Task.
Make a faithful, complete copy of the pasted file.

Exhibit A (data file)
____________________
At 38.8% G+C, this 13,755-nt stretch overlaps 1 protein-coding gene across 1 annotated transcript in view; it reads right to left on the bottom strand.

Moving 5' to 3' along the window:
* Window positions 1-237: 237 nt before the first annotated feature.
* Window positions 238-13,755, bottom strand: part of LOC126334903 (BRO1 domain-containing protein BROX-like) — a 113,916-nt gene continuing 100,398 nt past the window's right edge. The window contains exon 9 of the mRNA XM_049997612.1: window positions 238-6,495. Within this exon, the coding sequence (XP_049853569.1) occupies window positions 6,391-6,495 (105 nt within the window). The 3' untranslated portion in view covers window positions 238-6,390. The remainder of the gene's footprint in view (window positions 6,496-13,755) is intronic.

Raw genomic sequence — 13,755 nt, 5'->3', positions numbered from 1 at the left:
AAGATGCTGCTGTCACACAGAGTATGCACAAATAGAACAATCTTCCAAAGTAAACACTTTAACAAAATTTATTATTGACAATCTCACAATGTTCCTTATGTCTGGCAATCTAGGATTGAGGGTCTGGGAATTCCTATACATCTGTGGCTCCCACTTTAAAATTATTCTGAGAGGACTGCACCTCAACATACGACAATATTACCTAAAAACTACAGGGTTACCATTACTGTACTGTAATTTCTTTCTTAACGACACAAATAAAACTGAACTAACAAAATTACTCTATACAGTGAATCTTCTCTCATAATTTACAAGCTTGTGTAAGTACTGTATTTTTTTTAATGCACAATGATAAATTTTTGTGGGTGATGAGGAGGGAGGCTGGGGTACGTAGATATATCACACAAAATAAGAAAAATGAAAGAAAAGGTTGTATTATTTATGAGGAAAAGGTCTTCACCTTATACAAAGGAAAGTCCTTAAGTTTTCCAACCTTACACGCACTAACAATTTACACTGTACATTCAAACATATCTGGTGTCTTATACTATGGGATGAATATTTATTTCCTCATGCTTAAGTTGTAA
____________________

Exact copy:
At 38.8% G+C, this 13,755-nt stretch overlaps 1 protein-coding gene across 1 annotated transcript in view; it reads right to left on the bottom strand.

Moving 5' to 3' along the window:
* Window positions 1-237: 237 nt before the first annotated feature.
* Window positions 238-13,755, bottom strand: part of LOC126334903 (BRO1 domain-containing protein BROX-like) — a 113,916-nt gene continuing 100,398 nt past the window's right edge. The window contains exon 9 of the mRNA XM_049997612.1: window positions 238-6,495. Within this exon, the coding sequence (XP_049853569.1) occupies window positions 6,391-6,495 (105 nt within the window). The 3' untranslated portion in view covers window positions 238-6,390. The remainder of the gene's footprint in view (window positions 6,496-13,755) is intronic.

Raw genomic sequence — 13,755 nt, 5'->3', positions numbered from 1 at the left:
AAGATGCTGCTGTCACACAGAGTATGCACAAATAGAACAATCTTCCAAAGTAAACACTTTAACAAAATTTATTATTGACAATCTCACAATGTTCCTTATGTCTGGCAATCTAGGATTGAGGGTCTGGGAATTCCTATACATCTGTGGCTCCCACTTTAAAATTATTCTGAGAGGACTGCACCTCAACATACGACAATATTACCTAAAAACTACAGGGTTACCATTACTGTACTGTAATTTCTTTCTTAACGACACAAATAAAACTGAACTAACAAAATTACTCTATACAGTGAATCTTCTCTCATAATTTACAAGCTTGTGTAAGTACTGTATTTTTTTTAATGCACAATGATAAATTTTTGTGGGTGATGAGGAGGGAGGCTGGGGTACGTAGATATATCACACAAAATAAGAAAAATGAAAGAAAAGGTTGTATTATTTATGAGGAAAAGGTCTTCACCTTATACAAAGGAAAGTCCTTAAGTTTTCCAACCTTACACGCACTAACAATTTACACTGTACATTCAAACATATCTGGTGTCTTATACTATGGGATGAATATTTATTTCCTCATGCTTAAGTTGTAA